Reverend Martin Johnson
Jeremiah 23.1-6; Song of Zechariah; Colossians 1.11-20; Luke 23.33-43.
Imagine, a grocer from an unfashionable suburb slips through the back door of a wealthy brother’s house, in say, Mugga Lane, at the crack of dawn to share in the breaking of bread in the drawing room—a brief, quiet event, overshadowed by the knowledge that if they would be discovered they would face at least penal servitude for life, and very likely worse. This is what ‘going to church’ was like in the first or second century. Any Christian in the early Church knew that, even if things were relatively peaceful, it was always possible that a suspicious government or government official would crack down. The ‘deacons’, the ministers who looked after the doors, were charged with scrutinizing everyone who came in very carefully; you’d need to know who your companions were, literally who you were breaking bread with, if your life depended on them.
But when St Paul wrote to the Romans in chapter 13, he says ‘let everyone be subject to the governing authorities’; Peter says something similar in one of his letters. It seems that they both believed that governing authorities are necessary for keeping the peace; neither of them advocated anarchy or chaos. But there were limits to this subjection, and to varying degrees the Church throughout the centuries has tested those limits.
When these early Christians, many of them domestic slaves, were brought before the magistrates many would say that they were quite happy to pray for the imperial state, and even to pay taxes, but that they could not grant the state their absolute allegiance. They had another loyalty; they had no desire to overthrow the administration, no anarchy, but there were certain things they would not do. They would not worship the emperor, and some refused to serve in the Roman army. They asked from the state what had been reluctantly conceded to the Jews—exemption from the religious requirements of the empire.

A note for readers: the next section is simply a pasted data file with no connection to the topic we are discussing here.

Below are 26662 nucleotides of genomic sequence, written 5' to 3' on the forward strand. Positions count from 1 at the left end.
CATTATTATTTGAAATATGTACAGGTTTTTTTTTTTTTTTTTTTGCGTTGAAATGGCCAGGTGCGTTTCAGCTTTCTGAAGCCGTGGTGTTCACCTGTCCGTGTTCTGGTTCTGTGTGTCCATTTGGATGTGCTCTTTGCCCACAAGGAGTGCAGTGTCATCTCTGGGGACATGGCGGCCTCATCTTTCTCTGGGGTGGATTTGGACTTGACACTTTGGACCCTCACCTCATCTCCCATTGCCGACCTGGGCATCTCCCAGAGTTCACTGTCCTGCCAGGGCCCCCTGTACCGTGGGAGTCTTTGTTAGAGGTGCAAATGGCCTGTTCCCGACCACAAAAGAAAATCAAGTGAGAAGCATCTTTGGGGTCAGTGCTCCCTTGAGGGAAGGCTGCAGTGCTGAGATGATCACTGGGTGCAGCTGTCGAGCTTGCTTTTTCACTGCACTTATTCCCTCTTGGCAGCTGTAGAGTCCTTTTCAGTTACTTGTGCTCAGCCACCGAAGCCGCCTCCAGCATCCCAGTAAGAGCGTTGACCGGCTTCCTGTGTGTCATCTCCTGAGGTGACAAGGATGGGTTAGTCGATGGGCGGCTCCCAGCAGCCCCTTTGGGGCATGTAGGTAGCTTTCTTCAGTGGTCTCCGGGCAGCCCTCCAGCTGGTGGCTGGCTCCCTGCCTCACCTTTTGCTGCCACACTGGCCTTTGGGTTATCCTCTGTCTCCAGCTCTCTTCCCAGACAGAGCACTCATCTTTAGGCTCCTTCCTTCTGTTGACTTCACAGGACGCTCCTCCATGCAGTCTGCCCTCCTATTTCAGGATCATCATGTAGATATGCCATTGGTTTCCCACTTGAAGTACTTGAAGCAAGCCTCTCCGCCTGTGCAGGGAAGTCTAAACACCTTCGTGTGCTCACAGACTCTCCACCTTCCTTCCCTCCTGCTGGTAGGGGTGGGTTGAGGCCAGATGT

King of kings and Lord of lords is often how Jesus is described. If all this masculine language is difficult, just sing the Hallelujah chorus … it’s easier, it slips off the tongue! These early Christians believed that if Jesus of Nazareth was ‘Lord and King’ no one else could be lord over him, and therefore no one could overrule his authority. The Roman authorities didn’t really know what to do with these folk, it was on the one hand a deeply political community, posing a very specific challenge by saying that the state was a provisional reality—on the other hand they lived as part of it, they said it was deserving of respect and they were compliant in the ordinary affairs of social life. But these early Christians said that the state had no ultimate claim, no ultimate power or authority over them.